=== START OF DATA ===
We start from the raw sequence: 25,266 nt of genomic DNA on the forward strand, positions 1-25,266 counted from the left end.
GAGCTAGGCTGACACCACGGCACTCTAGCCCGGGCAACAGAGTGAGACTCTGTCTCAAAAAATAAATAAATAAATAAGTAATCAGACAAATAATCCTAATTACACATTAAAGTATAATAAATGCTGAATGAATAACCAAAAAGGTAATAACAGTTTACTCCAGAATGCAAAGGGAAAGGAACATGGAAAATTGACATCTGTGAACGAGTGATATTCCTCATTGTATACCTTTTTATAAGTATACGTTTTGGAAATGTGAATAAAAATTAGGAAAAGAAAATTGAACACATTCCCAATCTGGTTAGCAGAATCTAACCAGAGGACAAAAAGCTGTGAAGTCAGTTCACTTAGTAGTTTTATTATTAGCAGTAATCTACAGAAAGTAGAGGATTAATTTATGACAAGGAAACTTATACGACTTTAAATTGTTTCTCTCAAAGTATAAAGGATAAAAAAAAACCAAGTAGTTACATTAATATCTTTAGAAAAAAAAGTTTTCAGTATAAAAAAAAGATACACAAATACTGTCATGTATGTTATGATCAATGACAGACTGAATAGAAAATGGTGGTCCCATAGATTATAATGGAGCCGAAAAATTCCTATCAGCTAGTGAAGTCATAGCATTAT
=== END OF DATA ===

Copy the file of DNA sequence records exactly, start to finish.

We start from the raw sequence: 25,266 nt of genomic DNA on the forward strand, positions 1-25,266 counted from the left end.
GAGCTAGGCTGACACCACGGCACTCTAGCCCGGGCAACAGAGTGAGACTCTGTCTCAAAAAATAAATAAATAAATAAGTAATCAGACAAATAATCCTAATTACACATTAAAGTATAATAAATGCTGAATGAATAACCAAAAAGGTAATAACAGTTTACTCCAGAATGCAAAGGGAAAGGAACATGGAAAATTGACATCTGTGAACGAGTGATATTCCTCATTGTATACCTTTTTATAAGTATACGTTTTGGAAATGTGAATAAAAATTAGGAAAAGAAAATTGAACACATTCCCAATCTGGTTAGCAGAATCTAACCAGAGGACAAAAAGCTGTGAAGTCAGTTCACTTAGTAGTTTTATTATTAGCAGTAATCTACAGAAAGTAGAGGATTAATTTATGACAAGGAAACTTATACGACTTTAAATTGTTTCTCTCAAAGTATAAAGGATAAAAAAAAACCAAGTAGTTACATTAATATCTTTAGAAAAAAAAGTTTTCAGTATAAAAAAAAGATACACAAATACTGTCATGTATGTTATGATCAATGACAGACTGAATAGAAAATGGTGGTCCCATAGATTATAATGGAGCCGAAAAATTCCTATCAGCTAGTGAAGTCATAGCATTAT